Human beings want to understand things because it makes us feel more in control of our lives. There are countless books, articles, and blogs about how stuff works from automobiles to xylophones. But we don’t really know everything that happens inside the human brain. I know some of you are huffing and puffing, perhaps explaining the functions of neurons and ganglia to your computer screen, right now. And you’re right about the mechanics of those systems. But a list of parts doesn’t explain why a person who appears outwardly “normal” to the casual observer would want to murder a store full of people, a school full of children, or random individuals attending a concert or movie. That’s what makes the whole phenomenon so scary. How are we supposed to stop these killers if we have no idea where, when, or why they’re going to strike next?
I wrote “Following My Destiny” to give readers an idea of what life looks like through a mass shooter’s eyes. My original plan was to use the research I did in more of a creative nonfiction format, but the result was dryer than a high school book report. Frustrated, I talked with some trusted friends and fellow writers, who suggested an immersive fiction approach that made use of my research and my personal mental health issues with PTSD. The results were still pretty flat…Until I was wrapping up another late-night writing session and my hand wrote: The voices are always talking to me, no matter where I am…”
Chance McCandless had finally come to life! And once he started talking, there was no shutting him up. My day-to-day activities were constantly invaded by his observations and desires, delivered in a strangely dry and matter-of-fact voice. Sleep provided no escape, just frequent nightmares in which I was always running or drawing a bead on targets. Feelings of guilt, anger, lust, and shame kept washing through me as if I were the one committing crimes, not Chance. He brought me to the realization that mass shooters carefully plan their crimes, slowly accruing supplies, and studying targets. They also spend time figuring out how to be invisible or accepted on the surface while their brains whir like food processors inside their skulls. In our modern world where everything moves fast, and stores are understaffed, those that notice something off about a person are too busy to point it out. And if they do tell their manager or law enforcement, nothing good happens, so you can be damn sure that employee or fellow tenant will keep their head down and mouth shut in the future. The system is broken.
“Following My Destiny” begins with Chance telling us about the voices, his desires, and what he’d like to do to his father. Not that I’m endorsing violence, but his hatred is not without provocation. Also fueling the fire is Chance’s favorite podcast delivered by religious zealot Lediv Bloodsmoore who preaches Armageddon to his followers. Chance is desperate for recognition and is planning to do something “really big” in the nebulous future. But when an unexpected event occurs, he’s forced into action too soon. Without a fully developed plan, things speedily spin out of control. Bullets start to fly slicing open Chance’s detached view of life and making his ideas crumble. Should he give up like his friend Al, keep fighting to the bitter end, or make a run for it while he still can and continue “spreading the good word” across the nation?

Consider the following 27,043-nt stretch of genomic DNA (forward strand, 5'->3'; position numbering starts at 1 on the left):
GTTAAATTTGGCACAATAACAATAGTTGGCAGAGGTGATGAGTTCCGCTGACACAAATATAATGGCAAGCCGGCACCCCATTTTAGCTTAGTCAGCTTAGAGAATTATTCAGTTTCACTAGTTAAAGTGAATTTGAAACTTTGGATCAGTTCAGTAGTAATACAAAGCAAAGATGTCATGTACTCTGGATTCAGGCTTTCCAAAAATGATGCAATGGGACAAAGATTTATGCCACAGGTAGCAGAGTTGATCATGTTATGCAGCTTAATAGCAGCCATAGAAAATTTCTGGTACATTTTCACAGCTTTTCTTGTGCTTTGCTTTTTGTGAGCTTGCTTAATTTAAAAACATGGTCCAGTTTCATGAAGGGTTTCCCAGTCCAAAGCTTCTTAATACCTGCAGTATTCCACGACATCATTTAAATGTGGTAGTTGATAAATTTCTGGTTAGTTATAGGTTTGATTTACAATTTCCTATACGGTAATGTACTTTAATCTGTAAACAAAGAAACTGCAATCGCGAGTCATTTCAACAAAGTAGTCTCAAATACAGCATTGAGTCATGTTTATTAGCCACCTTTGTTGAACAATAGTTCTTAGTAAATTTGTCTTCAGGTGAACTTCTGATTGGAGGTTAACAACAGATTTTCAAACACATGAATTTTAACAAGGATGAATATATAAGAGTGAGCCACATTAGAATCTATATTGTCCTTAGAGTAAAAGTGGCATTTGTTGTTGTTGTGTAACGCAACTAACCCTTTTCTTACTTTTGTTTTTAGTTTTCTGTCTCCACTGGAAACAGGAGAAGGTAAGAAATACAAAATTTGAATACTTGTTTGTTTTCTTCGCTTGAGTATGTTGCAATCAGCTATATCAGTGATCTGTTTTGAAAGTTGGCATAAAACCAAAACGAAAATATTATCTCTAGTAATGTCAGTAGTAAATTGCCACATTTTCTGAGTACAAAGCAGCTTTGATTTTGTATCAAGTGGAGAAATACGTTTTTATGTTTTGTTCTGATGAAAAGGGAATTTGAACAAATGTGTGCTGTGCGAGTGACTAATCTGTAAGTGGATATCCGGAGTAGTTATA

Intrigued, interested, and wanting to read more? Excellent! What you’ll want to do next is order a copy of TRAJECTORY issue 22 spring 2022. Inside, you’ll find excellent poetry, short stories, and flash. There’s a photo documentary about the wall between Mexico and U.S., a piece about the legendary Charles Bukowski, and poetry so real that it hurts. In other words, this fully independent literary journal publishes real writing by real people, not just college kids who are guaranteed to get published because it’s part of the degree their parents are paying for. To date, TRAJECTORY issue 22 has sold out two print runs and is printing a third as you read this. To get your very own copy of this excellent literary journal you can contact:
ME through this blog. I have a limited quantity for sale at $20 each which includes domestic shipping and handling. You can also contact editor in chief Chris Helvey at: adobechris@hotmail.com to purchase issue 22. I also encourage you to check out TRAJECTORY’S website at: https://trajectoryjournal.com where you can read previously published work, sign up for the newsletter, and subscribe. All of which supports independent writers and poets, which is good for everybody. Thanks for reading this post from Damaged Skull Writer and Reviewer. Skull and I would love it if you’d follow us at: https://damagedskullwriterandreviewer.com so we can continue to help independent writers and presses. Until next time, keep writing!

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